Healing Ulcerative Colitis Naturally: My Journey from Surgery to Whole Foods

When it comes to inflammatory bowel diseases like ulcerative colitis and Crohn’s, many people initially turn to traditional medical treatment plans. However, there’s a wealth of natural approaches that can vastly improve or even reverse your colitis symptoms. With a bit of effort and just a few lifestyle changes, you can be well on your way to better digestive health.

Defining Inflammatory Bowel Disease (IBD)

First, let’s clarify what ulcerative colitis and Crohn’s disease are. Both are types of intestinal inflammatory diseases, which often result in abdominal pain, bloody diarrhea, and malnutrition. While ulcerative colitis affects the large intestine, Crohn’s can actually affect any part of your digestive tract, from your mouth to your anus. If left untreated, these conditions can become life-threatening, often manifesting as colon cancer.

Standard medical treatments for ulcerative colitis include medications such as sulfasalazine, mesalamine, and corticosteroids like prednisone. More aggressive treatments including immune modulating biological drugs and even surgery may be necessary in more severe cases.

The Whole Story of Reversing Ulcerative Colitis Naturally

Before embarking on the path to treat your ulcerative colitis naturally, it’s crucial to get a proper diagnosis and receive adequate traditional treatment. Once you’ve achieved some semblance of control over your symptoms, it’s time to take a hard look at your lifestyle and the factors that may be contributing to your condition.

Emotional Stress as a Trigger

One of the first factors to consider is the impact of emotional stress on your condition. The majority of your body’s serotonin receptors – responsible for regulating your emotions – are actually located in your intestines. It’s no wonder that emotional distress can manifest physically in the form of abdominal pain or indigestion.

If you are serious about healing your colitis, you need to first address and manage your emotional health. It’s important to be open and honest with others, and yourself, about your feelings and emotions; consider speaking with a therapist or joining a support group to help you in this process.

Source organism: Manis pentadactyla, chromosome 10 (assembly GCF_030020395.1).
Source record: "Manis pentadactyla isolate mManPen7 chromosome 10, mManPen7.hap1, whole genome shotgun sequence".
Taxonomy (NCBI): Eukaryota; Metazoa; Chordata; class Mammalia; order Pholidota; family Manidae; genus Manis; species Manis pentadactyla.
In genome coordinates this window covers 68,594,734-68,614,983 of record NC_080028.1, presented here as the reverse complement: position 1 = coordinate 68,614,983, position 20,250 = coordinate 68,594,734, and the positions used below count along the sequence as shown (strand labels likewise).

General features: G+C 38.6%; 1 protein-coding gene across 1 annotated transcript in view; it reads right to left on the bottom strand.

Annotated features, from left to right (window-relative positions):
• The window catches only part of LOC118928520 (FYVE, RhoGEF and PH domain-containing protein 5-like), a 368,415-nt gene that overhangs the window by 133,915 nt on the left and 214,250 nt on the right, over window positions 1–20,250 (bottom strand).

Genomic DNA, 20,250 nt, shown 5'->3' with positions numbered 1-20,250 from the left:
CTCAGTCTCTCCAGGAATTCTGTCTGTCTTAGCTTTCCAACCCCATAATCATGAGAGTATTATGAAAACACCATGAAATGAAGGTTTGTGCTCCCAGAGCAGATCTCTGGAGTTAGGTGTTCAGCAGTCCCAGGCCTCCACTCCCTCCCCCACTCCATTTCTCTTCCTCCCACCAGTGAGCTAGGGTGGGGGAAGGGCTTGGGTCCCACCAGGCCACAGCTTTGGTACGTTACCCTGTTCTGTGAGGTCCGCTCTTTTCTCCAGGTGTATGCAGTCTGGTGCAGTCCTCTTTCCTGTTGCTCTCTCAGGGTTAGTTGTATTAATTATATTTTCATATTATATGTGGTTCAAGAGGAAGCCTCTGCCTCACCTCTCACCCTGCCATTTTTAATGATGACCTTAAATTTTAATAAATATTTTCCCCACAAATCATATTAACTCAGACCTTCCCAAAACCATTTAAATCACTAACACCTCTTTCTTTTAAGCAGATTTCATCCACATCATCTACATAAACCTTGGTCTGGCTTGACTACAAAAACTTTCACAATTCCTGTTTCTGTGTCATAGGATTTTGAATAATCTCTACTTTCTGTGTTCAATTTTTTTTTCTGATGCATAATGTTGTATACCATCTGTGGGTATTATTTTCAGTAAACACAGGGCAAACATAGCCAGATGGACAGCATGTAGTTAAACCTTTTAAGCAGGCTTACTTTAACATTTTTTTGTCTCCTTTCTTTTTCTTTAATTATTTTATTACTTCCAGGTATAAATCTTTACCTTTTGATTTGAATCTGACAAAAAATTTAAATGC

Improving Your Intestinal Health

Outside of emotional stress, there are various gut-related factors that must be corrected in order to effectively treat your colitis, including:

  • Unhealthy intestinal flora: An overgrowth of unhealthy bacteria and yeast can lead to inflammation in the gut.
  • Dietary triggers: Certain foods can irritate the gut lining (alcohol, caffeine, spicy foods) or cause inflammation (refined sugar, carbonated soft drinks, trans-fats). Additionally, some individuals may have sensitivities to common allergens like gluten or dairy products, which can exacerbate symptoms.
  • Fiber and nutrient deficiencies: A lack of fiber in your diet can impair your intestinal health, and insufficient micronutrients in your bloodstream can further weaken your overall health.

Adopting a Colitis Diet

Eating a nutrient-dense whole food diet is essential for those living with ulcerative colitis. You need to consume foods that are easily absorbed by your body and don’t cause further irritation or inflammation in your gut.

For example, consider trying a nutrient-rich smoothie made with fresh fruits, leafy greens, rice milk, flax oil, and ice. You can customize with additional ingredients like liquid stevia for flavor or healthy calorie sources like almonds, avocados, and eggs.

You should also look into incorporating supplements like aloe vera juice, which is known for its anti-inflammatory properties and can help soothe the gut lining. Don’t forget – proper nutrition is key to your healing process!

As you work on healing your ulcerative colitis naturally, remember that it’s an ongoing process that requires patience, effort, and lifestyle changes. Make sure you’re addressing both your emotional well-being and your physical health – and stay committed to healing and feeling your very best in the long-term.